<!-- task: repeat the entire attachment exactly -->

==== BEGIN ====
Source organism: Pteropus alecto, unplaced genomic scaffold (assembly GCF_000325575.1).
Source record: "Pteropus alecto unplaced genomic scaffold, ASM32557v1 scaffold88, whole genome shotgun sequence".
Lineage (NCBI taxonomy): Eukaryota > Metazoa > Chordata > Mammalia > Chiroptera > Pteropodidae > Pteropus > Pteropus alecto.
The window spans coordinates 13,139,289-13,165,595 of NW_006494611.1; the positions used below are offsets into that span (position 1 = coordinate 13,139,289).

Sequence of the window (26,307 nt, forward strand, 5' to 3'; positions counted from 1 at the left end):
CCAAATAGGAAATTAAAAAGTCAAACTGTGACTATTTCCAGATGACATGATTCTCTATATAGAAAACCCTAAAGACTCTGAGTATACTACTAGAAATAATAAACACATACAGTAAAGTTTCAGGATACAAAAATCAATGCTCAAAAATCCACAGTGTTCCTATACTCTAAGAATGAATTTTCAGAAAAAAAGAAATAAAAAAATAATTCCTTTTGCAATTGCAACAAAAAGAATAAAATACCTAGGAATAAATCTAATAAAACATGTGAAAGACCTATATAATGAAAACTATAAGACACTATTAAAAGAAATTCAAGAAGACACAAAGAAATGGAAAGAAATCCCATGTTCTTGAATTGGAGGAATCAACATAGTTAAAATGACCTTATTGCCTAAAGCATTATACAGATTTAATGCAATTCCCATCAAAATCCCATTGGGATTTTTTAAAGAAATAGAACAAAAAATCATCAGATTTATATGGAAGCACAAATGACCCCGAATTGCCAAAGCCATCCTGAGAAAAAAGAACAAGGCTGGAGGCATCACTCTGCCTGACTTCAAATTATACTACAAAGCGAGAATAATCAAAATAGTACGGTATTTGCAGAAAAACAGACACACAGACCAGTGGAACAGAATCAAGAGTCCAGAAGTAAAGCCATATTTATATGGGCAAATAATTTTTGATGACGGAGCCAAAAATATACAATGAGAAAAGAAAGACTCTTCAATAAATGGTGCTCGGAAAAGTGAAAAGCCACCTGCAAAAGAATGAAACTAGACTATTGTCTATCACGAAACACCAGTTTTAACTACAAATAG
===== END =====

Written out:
Source organism: Pteropus alecto, unplaced genomic scaffold (assembly GCF_000325575.1).
Source record: "Pteropus alecto unplaced genomic scaffold, ASM32557v1 scaffold88, whole genome shotgun sequence".
Lineage (NCBI taxonomy): Eukaryota > Metazoa > Chordata > Mammalia > Chiroptera > Pteropodidae > Pteropus > Pteropus alecto.
The window spans coordinates 13,139,289-13,165,595 of NW_006494611.1; the positions used below are offsets into that span (position 1 = coordinate 13,139,289).

Sequence of the window (26,307 nt, forward strand, 5' to 3'; positions counted from 1 at the left end):
CCAAATAGGAAATTAAAAAGTCAAACTGTGACTATTTCCAGATGACATGATTCTCTATATAGAAAACCCTAAAGACTCTGAGTATACTACTAGAAATAATAAACACATACAGTAAAGTTTCAGGATACAAAAATCAATGCTCAAAAATCCACAGTGTTCCTATACTCTAAGAATGAATTTTCAGAAAAAAAGAAATAAAAAAATAATTCCTTTTGCAATTGCAACAAAAAGAATAAAATACCTAGGAATAAATCTAATAAAACATGTGAAAGACCTATATAATGAAAACTATAAGACACTATTAAAAGAAATTCAAGAAGACACAAAGAAATGGAAAGAAATCCCATGTTCTTGAATTGGAGGAATCAACATAGTTAAAATGACCTTATTGCCTAAAGCATTATACAGATTTAATGCAATTCCCATCAAAATCCCATTGGGATTTTTTAAAGAAATAGAACAAAAAATCATCAGATTTATATGGAAGCACAAATGACCCCGAATTGCCAAAGCCATCCTGAGAAAAAAGAACAAGGCTGGAGGCATCACTCTGCCTGACTTCAAATTATACTACAAAGCGAGAATAATCAAAATAGTACGGTATTTGCAGAAAAACAGACACACAGACCAGTGGAACAGAATCAAGAGTCCAGAAGTAAAGCCATATTTATATGGGCAAATAATTTTTGATGACGGAGCCAAAAATATACAATGAGAAAAGAAAGACTCTTCAATAAATGGTGCTCGGAAAAGTGAAAAGCCACCTGCAAAAGAATGAAACTAGACTATTGTCTATCACGAAACACCAGTTTTAACTACAAATAG